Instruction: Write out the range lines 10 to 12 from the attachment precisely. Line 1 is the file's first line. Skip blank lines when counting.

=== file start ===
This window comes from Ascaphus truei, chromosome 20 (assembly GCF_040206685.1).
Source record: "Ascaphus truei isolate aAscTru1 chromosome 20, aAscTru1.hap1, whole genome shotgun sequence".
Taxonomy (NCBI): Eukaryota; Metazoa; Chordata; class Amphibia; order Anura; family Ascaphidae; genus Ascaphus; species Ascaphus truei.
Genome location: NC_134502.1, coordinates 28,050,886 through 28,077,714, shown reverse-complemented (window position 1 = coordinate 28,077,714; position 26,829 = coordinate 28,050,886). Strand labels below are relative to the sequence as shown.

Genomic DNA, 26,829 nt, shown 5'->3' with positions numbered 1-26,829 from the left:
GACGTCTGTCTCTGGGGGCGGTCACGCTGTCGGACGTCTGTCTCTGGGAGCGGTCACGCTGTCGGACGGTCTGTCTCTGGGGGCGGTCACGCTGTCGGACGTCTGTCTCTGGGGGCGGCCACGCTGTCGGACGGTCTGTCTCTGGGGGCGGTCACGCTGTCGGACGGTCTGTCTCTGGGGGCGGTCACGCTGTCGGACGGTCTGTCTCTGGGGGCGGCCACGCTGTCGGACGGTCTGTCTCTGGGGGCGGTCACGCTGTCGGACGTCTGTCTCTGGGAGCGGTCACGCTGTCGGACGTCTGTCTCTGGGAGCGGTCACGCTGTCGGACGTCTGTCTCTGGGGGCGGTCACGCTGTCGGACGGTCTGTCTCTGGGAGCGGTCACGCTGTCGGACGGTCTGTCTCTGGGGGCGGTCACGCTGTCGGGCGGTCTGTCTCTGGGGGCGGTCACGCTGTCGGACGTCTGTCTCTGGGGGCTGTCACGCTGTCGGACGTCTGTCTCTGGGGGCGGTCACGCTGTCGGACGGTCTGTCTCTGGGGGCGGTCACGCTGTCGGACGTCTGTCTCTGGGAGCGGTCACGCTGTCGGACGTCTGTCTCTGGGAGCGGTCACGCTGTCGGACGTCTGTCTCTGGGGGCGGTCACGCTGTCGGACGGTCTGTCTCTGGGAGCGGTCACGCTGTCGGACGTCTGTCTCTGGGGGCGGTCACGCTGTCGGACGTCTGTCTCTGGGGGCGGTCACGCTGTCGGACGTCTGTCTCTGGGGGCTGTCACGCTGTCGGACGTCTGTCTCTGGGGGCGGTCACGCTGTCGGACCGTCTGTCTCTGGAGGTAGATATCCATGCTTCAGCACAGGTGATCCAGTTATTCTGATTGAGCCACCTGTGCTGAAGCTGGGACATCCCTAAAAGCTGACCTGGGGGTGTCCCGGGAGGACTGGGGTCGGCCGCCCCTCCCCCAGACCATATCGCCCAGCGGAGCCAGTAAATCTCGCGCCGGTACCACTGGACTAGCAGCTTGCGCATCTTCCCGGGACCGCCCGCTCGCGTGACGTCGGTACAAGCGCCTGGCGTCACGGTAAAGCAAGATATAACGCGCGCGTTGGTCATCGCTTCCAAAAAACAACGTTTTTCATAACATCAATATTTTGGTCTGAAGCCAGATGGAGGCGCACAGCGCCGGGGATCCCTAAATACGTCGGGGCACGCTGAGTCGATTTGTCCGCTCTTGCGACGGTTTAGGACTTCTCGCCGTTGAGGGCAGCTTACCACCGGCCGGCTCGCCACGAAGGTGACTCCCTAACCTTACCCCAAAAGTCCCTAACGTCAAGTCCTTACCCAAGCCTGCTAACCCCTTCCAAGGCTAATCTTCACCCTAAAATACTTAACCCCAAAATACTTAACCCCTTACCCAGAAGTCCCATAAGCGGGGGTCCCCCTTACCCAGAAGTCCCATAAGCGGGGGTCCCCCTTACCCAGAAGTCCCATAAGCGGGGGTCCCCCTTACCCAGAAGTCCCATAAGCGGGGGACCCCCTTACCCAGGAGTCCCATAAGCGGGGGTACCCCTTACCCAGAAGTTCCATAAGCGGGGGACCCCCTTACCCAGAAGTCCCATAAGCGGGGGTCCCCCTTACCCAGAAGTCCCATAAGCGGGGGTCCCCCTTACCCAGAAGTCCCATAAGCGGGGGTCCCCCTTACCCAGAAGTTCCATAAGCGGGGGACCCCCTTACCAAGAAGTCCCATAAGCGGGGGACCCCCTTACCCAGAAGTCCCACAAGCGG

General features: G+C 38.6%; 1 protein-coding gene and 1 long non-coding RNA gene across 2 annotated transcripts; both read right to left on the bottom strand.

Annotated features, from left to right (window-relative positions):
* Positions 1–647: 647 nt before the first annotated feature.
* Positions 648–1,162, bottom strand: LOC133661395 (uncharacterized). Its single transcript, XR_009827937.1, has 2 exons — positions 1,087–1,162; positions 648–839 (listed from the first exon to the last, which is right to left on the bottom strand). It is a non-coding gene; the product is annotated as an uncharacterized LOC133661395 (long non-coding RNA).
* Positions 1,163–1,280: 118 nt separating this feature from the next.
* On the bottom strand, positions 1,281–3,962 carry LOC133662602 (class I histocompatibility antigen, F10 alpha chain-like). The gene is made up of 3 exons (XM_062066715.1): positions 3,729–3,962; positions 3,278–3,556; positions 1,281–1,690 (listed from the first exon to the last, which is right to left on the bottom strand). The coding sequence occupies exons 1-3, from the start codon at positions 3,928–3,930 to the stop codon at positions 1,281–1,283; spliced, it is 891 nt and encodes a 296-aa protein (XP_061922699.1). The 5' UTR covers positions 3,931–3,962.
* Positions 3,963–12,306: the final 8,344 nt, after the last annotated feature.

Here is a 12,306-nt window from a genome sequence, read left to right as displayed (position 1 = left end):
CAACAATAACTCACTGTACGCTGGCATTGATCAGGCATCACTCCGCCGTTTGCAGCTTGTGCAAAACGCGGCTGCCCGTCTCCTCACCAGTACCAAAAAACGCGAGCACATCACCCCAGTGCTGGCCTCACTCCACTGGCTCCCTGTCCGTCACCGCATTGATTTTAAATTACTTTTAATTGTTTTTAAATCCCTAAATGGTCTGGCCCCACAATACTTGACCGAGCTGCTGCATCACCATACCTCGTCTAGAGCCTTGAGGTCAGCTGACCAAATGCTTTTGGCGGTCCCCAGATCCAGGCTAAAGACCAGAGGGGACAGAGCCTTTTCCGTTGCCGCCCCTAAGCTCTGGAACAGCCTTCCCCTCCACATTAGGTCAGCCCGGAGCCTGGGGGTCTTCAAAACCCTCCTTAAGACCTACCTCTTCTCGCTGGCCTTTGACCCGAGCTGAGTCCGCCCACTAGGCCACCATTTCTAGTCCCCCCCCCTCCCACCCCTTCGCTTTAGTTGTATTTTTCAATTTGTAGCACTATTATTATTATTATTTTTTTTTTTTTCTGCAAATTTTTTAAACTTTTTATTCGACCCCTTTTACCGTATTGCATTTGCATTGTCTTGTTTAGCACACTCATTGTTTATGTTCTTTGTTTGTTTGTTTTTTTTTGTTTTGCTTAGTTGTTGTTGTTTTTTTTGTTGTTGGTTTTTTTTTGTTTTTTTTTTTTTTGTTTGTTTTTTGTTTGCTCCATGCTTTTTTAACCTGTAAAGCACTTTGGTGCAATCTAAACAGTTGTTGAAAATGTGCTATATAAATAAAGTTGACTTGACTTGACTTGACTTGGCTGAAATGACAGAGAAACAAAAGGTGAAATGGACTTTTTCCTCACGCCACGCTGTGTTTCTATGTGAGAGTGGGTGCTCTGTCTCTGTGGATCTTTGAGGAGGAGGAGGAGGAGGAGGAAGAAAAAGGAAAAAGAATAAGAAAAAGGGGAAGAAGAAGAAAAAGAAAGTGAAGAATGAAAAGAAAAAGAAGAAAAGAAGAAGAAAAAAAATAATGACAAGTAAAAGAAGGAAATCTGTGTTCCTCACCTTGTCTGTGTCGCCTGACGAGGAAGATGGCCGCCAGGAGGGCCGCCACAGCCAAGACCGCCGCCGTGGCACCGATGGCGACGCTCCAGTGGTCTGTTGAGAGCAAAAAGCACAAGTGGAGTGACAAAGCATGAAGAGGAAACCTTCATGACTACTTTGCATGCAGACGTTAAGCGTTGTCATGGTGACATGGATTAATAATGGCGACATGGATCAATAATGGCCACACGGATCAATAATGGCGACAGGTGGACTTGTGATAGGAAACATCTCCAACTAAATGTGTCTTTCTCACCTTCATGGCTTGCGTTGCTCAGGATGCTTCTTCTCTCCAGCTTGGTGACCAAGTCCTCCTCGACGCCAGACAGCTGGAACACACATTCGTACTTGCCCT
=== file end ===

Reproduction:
* Positions 648–1,162, bottom strand: LOC133661395 (uncharacterized). Its single transcript, XR_009827937.1, has 2 exons — positions 1,087–1,162; positions 648–839 (listed from the first exon to the last, which is right to left on the bottom strand). It is a non-coding gene; the product is annotated as an uncharacterized LOC133661395 (long non-coding RNA).
* Positions 1,163–1,280: 118 nt separating this feature from the next.
* On the bottom strand, positions 1,281–3,962 carry LOC133662602 (class I histocompatibility antigen, F10 alpha chain-like). The gene is made up of 3 exons (XM_062066715.1): positions 3,729–3,962; positions 3,278–3,556; positions 1,281–1,690 (listed from the first exon to the last, which is right to left on the bottom strand). The coding sequence occupies exons 1-3, from the start codon at positions 3,928–3,930 to the stop codon at positions 1,281–1,283; spliced, it is 891 nt and encodes a 296-aa protein (XP_061922699.1). The 5' UTR covers positions 3,931–3,962.